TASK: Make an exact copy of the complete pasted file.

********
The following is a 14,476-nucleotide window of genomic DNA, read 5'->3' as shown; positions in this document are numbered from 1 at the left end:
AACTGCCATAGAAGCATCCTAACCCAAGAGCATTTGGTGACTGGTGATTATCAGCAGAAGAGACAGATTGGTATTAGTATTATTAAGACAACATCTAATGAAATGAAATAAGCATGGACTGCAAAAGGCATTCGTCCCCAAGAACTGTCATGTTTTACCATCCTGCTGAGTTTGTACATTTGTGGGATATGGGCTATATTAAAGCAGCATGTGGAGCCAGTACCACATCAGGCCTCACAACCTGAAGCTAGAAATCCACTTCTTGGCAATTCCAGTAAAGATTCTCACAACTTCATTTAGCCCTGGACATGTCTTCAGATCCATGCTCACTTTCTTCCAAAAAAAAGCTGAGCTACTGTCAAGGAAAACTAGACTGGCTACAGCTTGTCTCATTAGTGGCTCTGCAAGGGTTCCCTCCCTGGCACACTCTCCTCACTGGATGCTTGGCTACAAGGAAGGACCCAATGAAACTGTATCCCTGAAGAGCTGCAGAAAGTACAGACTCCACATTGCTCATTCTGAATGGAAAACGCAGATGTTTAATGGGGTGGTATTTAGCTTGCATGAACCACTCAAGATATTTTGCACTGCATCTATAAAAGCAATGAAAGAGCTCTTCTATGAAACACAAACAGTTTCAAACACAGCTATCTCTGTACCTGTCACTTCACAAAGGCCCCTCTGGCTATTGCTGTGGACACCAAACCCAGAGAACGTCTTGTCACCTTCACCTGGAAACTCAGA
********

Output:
The following is a 14,476-nucleotide window of genomic DNA, read 5'->3' as shown; positions in this document are numbered from 1 at the left end:
AACTGCCATAGAAGCATCCTAACCCAAGAGCATTTGGTGACTGGTGATTATCAGCAGAAGAGACAGATTGGTATTAGTATTATTAAGACAACATCTAATGAAATGAAATAAGCATGGACTGCAAAAGGCATTCGTCCCCAAGAACTGTCATGTTTTACCATCCTGCTGAGTTTGTACATTTGTGGGATATGGGCTATATTAAAGCAGCATGTGGAGCCAGTACCACATCAGGCCTCACAACCTGAAGCTAGAAATCCACTTCTTGGCAATTCCAGTAAAGATTCTCACAACTTCATTTAGCCCTGGACATGTCTTCAGATCCATGCTCACTTTCTTCCAAAAAAAAGCTGAGCTACTGTCAAGGAAAACTAGACTGGCTACAGCTTGTCTCATTAGTGGCTCTGCAAGGGTTCCCTCCCTGGCACACTCTCCTCACTGGATGCTTGGCTACAAGGAAGGACCCAATGAAACTGTATCCCTGAAGAGCTGCAGAAAGTACAGACTCCACATTGCTCATTCTGAATGGAAAACGCAGATGTTTAATGGGGTGGTATTTAGCTTGCATGAACCACTCAAGATATTTTGCACTGCATCTATAAAAGCAATGAAAGAGCTCTTCTATGAAACACAAACAGTTTCAAACACAGCTATCTCTGTACCTGTCACTTCACAAAGGCCCCTCTGGCTATTGCTGTGGACACCAAACCCAGAGAACGTCTTGTCACCTTCACCTGGAAACTCAGA